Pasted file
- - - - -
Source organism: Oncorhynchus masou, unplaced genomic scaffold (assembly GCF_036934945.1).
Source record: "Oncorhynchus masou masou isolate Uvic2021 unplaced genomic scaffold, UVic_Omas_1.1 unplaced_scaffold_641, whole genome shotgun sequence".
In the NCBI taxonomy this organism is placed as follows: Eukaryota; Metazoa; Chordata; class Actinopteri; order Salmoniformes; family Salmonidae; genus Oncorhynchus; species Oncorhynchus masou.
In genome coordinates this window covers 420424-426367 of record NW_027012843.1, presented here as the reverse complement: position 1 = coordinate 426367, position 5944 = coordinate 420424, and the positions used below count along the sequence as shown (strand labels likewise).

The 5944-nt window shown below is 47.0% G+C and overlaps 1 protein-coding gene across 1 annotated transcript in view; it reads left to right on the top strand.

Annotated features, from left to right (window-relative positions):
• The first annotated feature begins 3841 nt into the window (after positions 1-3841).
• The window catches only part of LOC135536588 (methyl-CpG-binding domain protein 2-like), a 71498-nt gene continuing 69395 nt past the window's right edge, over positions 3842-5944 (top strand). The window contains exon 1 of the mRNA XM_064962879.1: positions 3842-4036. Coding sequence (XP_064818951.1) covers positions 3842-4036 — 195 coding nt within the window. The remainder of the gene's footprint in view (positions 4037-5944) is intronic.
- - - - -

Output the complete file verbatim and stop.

Source organism: Oncorhynchus masou, unplaced genomic scaffold (assembly GCF_036934945.1).
Source record: "Oncorhynchus masou masou isolate Uvic2021 unplaced genomic scaffold, UVic_Omas_1.1 unplaced_scaffold_641, whole genome shotgun sequence".
In the NCBI taxonomy this organism is placed as follows: Eukaryota; Metazoa; Chordata; class Actinopteri; order Salmoniformes; family Salmonidae; genus Oncorhynchus; species Oncorhynchus masou.
In genome coordinates this window covers 420424-426367 of record NW_027012843.1, presented here as the reverse complement: position 1 = coordinate 426367, position 5944 = coordinate 420424, and the positions used below count along the sequence as shown (strand labels likewise).

The 5944-nt window shown below is 47.0% G+C and overlaps 1 protein-coding gene across 1 annotated transcript in view; it reads left to right on the top strand.

Annotated features, from left to right (window-relative positions):
• The first annotated feature begins 3841 nt into the window (after positions 1-3841).
• The window catches only part of LOC135536588 (methyl-CpG-binding domain protein 2-like), a 71498-nt gene continuing 69395 nt past the window's right edge, over positions 3842-5944 (top strand). The window contains exon 1 of the mRNA XM_064962879.1: positions 3842-4036. Coding sequence (XP_064818951.1) covers positions 3842-4036 — 195 coding nt within the window. The remainder of the gene's footprint in view (positions 4037-5944) is intronic.